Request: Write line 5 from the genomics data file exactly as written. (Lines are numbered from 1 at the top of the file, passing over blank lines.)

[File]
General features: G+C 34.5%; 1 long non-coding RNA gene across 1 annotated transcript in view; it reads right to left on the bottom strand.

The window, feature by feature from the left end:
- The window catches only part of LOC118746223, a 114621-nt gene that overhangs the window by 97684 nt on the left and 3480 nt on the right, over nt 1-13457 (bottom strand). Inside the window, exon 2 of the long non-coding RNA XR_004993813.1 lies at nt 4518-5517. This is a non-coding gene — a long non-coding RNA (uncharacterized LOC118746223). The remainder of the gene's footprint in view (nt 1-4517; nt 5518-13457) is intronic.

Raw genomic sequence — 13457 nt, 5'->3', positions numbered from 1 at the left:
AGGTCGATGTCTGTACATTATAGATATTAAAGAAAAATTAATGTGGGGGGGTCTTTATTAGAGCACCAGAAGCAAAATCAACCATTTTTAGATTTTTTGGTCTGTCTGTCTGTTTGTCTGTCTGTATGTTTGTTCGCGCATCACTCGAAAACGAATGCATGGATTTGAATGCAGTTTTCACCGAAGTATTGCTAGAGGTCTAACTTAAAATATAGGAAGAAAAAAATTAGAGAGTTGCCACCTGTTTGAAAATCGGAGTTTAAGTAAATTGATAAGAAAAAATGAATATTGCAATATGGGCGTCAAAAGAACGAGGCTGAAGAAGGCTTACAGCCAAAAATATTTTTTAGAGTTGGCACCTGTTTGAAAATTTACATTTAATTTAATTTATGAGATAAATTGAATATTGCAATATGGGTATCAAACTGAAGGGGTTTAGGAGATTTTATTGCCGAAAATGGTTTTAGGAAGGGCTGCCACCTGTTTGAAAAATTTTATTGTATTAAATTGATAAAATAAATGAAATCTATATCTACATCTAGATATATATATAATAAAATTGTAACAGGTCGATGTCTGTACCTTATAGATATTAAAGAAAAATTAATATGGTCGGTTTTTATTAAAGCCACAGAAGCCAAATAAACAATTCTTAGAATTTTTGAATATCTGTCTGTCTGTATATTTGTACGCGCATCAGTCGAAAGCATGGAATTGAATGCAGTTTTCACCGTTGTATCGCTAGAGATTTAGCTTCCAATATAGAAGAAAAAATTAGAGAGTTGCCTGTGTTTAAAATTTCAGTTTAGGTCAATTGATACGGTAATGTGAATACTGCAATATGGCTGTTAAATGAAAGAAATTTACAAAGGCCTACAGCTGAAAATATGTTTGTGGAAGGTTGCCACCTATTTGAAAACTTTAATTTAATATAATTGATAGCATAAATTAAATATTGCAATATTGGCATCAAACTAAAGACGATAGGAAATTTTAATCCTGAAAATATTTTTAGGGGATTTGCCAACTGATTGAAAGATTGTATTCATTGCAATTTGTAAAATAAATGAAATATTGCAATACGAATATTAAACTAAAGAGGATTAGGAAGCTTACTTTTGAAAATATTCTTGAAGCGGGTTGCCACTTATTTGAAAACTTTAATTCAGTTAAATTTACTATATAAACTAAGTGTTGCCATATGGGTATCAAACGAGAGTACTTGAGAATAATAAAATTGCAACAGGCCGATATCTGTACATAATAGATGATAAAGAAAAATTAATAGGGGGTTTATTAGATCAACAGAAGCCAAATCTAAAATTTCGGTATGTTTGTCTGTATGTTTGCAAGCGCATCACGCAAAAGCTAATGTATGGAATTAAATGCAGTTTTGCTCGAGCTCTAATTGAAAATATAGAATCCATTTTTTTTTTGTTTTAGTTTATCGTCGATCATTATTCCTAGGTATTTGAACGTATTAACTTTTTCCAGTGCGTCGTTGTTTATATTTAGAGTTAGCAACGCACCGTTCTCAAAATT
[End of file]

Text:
AGGTCGATGTCTGTACATTATAGATATTAAAGAAAAATTAATGTGGGGGGGTCTTTATTAGAGCACCAGAAGCAAAATCAACCATTTTTAGATTTTTTGGTCTGTCTGTCTGTTTGTCTGTCTGTATGTTTGTTCGCGCATCACTCGAAAACGAATGCATGGATTTGAATGCAGTTTTCACCGAAGTATTGCTAGAGGTCTAACTTAAAATATAGGAAGAAAAAAATTAGAGAGTTGCCACCTGTTTGAAAATCGGAGTTTAAGTAAATTGATAAGAAAAAATGAATATTGCAATATGGGCGTCAAAAGAACGAGGCTGAAGAAGGCTTACAGCCAAAAATATTTTTTAGAGTTGGCACCTGTTTGAAAATTTACATTTAATTTAATTTATGAGATAAATTGAATATTGCAATATGGGTATCAAACTGAAGGGGTTTAGGAGATTTTATTGCCGAAAATGGTTTTAGGAAGGGCTGCCACCTGTTTGAAAAATTTTATTGTATTAAATTGATAAAATAAATGAAATCTATATCTACATCTAGATATATATATAATAAAATTGTAACAGGTCGATGTCTGTACCTTATAGATATTAAAGAAAAATTAATATGGTCGGTTTTTATTAAAGCCACAGAAGCCAAATAAACAATTCTTAGAATTTTTGAATATCTGTCTGTCTGTATATTTGTACGCGCATCAGTCGAAAGCATGGAATTGAATGCAGTTTTCACCGTTGTATCGCTAGAGATTTAGCTTCCAATATAGAAGAAAAAATTAGAGAGTTGCCTGTGTTTAAAATTTCAGTTTAGGTCAATTGATACGGTAATGTGAATACTGCAATATGGCTGTTAAATGAAAGAAATTTACAAAGGCCTACAGCTGAAAATATGTTTGTGGAAGGTTGCCACCTATTTGAAAACTTTAATTTAATATAATTGATAGCATAAATTAAATATTGCAATATTGGCATCAAACTAAAGACGATAGGAAATTTTAATCCTGAAAATATTTTTAGGGGATTTGCCAACTGATTGAAAGATTGTATTCATTGCAATTTGTAAAATAAATGAAATATTGCAATACGAATATTAAACTAAAGAGGATTAGGAAGCTTACTTTTGAAAATATTCTTGAAGCGGGTTGCCACTTATTTGAAAACTTTAATTCAGTTAAATTTACTATATAAACTAAGTGTTGCCATATGGGTATCAAACGAGAGTACTTGAGAATAATAAAATTGCAACAGGCCGATATCTGTACATAATAGATGATAAAGAAAAATTAATAGGGGGTTTATTAGATCAACAGAAGCCAAATCTAAAATTTCGGTATGTTTGTCTGTATGTTTGCAAGCGCATCACGCAAAAGCTAATGTATGGAATTAAATGCAGTTTTGCTCGAGCTCTAATTGAAAATATAGAATCCATTTTTTTTTTGTTTTAGTTTATCGTCGATCATTATTCCTAGGTATTTGAACGTATTAACTTTTTCCAGTGCGTCGTTGTTTATATTTAGAGTTAGCAACGCACCGTTCTCAAAATT